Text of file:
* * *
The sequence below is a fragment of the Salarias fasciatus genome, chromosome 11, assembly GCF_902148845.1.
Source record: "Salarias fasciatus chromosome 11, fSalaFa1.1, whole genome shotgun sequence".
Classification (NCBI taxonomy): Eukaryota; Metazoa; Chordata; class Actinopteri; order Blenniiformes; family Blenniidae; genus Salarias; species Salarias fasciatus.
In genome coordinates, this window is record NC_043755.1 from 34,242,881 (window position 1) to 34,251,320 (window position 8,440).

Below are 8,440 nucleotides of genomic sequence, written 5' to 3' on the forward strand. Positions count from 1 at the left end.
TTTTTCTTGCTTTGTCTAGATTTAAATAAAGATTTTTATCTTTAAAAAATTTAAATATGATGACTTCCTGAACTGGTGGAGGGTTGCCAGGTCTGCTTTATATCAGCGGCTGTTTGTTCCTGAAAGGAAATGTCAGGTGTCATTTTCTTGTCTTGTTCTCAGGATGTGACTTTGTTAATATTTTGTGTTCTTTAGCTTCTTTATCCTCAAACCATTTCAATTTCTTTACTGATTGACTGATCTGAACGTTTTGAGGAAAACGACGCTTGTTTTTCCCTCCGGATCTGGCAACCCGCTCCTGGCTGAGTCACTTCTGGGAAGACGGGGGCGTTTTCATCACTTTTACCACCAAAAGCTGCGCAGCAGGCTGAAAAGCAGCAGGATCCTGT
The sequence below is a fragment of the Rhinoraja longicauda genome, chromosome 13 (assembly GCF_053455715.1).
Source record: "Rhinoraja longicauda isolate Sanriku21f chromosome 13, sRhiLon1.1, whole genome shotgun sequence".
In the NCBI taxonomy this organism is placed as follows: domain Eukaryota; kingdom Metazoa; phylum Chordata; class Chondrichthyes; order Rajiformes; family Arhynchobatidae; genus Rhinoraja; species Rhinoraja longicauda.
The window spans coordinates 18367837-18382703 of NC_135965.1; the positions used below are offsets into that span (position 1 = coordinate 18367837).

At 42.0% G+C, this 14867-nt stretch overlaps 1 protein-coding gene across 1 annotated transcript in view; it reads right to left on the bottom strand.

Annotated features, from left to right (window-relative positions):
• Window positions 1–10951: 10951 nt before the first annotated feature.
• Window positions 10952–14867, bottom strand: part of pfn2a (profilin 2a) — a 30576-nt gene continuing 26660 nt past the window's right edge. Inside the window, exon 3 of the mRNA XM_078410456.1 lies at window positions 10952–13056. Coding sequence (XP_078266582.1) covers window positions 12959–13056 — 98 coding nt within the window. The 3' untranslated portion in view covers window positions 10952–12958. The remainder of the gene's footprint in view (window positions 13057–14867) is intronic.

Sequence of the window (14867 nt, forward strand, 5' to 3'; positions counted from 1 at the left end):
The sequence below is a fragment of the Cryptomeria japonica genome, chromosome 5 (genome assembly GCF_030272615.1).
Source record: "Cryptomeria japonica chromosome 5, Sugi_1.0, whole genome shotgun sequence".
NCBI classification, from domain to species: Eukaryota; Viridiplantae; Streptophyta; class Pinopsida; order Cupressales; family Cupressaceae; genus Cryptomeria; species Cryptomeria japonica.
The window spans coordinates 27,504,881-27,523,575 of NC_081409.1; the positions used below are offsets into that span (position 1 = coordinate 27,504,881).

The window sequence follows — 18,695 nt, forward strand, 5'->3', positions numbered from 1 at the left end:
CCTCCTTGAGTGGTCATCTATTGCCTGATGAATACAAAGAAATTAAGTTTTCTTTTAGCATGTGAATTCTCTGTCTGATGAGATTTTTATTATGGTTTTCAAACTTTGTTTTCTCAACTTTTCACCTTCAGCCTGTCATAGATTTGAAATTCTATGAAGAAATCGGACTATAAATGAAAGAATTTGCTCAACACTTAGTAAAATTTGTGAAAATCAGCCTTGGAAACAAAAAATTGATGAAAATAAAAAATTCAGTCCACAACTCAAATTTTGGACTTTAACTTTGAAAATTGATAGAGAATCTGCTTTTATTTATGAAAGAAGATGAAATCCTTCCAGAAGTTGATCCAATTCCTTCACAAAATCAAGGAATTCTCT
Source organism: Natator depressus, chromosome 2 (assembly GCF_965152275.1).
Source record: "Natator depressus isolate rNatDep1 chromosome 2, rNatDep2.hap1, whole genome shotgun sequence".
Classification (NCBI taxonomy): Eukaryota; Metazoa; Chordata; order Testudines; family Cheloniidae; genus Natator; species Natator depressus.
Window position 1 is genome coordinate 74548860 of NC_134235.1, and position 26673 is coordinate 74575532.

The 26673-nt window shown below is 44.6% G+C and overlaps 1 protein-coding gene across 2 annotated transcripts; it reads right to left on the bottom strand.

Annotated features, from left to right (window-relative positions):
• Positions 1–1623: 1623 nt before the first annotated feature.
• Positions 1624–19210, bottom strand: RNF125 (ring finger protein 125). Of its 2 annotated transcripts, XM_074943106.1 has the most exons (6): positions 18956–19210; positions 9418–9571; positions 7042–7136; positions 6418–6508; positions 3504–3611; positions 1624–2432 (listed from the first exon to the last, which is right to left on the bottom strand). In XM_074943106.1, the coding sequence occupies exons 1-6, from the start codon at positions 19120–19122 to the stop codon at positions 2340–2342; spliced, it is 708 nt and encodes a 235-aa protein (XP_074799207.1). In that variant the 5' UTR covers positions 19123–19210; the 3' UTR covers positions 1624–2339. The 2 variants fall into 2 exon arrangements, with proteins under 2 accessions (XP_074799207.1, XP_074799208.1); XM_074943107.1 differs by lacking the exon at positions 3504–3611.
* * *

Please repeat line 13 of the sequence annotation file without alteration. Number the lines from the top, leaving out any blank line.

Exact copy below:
• Window positions 1–10951: 10951 nt before the first annotated feature.